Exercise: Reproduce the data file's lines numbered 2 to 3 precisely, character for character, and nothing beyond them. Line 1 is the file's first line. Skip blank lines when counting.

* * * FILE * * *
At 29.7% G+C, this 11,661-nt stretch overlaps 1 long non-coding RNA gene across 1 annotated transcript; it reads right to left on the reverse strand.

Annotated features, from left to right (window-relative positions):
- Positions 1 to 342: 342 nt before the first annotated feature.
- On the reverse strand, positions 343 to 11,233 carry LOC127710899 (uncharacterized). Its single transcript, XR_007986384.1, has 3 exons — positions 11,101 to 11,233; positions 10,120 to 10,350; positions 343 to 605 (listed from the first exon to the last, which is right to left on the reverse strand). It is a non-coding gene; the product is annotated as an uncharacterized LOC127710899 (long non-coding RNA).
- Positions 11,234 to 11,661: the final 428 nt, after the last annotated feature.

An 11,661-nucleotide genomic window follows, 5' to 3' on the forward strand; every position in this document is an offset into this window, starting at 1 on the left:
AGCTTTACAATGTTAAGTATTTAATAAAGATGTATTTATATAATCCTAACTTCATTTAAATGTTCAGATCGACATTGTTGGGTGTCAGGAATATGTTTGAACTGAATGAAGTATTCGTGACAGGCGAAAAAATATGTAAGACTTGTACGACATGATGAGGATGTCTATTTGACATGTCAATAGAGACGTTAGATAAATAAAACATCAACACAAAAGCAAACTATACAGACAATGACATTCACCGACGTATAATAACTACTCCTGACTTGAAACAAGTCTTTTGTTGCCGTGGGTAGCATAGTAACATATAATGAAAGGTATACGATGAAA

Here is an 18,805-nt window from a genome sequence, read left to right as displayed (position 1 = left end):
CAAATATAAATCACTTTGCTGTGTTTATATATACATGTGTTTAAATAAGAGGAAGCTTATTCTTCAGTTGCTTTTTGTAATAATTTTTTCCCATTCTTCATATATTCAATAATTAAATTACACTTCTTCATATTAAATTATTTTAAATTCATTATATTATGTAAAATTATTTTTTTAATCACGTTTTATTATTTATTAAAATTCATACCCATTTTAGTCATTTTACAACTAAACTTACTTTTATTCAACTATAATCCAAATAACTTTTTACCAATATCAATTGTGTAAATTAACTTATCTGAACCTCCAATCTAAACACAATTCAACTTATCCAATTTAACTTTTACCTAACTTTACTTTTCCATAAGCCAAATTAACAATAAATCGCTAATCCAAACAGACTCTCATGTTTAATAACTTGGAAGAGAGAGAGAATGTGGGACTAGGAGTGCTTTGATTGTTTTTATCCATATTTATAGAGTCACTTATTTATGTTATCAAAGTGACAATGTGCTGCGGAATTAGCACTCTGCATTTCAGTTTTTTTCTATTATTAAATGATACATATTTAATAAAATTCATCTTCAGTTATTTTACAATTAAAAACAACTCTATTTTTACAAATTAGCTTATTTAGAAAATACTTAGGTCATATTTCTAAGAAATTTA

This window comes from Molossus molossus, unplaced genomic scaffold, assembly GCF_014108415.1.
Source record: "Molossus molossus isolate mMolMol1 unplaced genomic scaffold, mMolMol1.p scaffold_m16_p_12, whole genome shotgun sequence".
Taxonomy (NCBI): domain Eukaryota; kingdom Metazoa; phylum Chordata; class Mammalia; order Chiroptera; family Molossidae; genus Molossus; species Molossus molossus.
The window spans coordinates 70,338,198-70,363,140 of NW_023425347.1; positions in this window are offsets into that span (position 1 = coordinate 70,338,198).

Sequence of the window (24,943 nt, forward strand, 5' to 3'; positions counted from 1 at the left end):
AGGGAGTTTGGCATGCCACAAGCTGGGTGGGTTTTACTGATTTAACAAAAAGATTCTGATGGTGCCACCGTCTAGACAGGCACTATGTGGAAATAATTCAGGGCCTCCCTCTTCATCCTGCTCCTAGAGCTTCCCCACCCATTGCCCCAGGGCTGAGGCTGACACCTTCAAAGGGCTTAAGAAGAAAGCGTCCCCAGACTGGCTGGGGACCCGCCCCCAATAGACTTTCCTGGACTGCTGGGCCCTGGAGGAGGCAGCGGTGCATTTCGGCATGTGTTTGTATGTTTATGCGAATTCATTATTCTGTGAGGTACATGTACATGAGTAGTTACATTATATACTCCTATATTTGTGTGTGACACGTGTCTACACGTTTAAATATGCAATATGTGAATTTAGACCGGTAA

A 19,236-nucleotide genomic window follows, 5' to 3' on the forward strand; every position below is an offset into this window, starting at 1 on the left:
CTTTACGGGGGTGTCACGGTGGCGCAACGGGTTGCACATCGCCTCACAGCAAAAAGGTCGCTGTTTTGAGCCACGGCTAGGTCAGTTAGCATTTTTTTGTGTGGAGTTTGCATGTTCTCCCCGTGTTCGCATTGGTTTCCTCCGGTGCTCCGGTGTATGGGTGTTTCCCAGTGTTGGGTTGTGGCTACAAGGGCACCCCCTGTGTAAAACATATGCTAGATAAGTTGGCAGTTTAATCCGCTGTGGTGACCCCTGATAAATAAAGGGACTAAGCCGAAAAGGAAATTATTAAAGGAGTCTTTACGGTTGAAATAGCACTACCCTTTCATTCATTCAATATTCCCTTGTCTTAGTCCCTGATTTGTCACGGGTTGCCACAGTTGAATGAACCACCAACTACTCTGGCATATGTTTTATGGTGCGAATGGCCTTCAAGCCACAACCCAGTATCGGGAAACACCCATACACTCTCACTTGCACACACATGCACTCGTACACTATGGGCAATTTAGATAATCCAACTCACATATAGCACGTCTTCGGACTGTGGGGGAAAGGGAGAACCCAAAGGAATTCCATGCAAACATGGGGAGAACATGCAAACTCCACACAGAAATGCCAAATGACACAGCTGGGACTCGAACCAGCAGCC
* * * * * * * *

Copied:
Annotated features, from left to right (window-relative positions):
- Positions 1 to 342: 342 nt before the first annotated feature.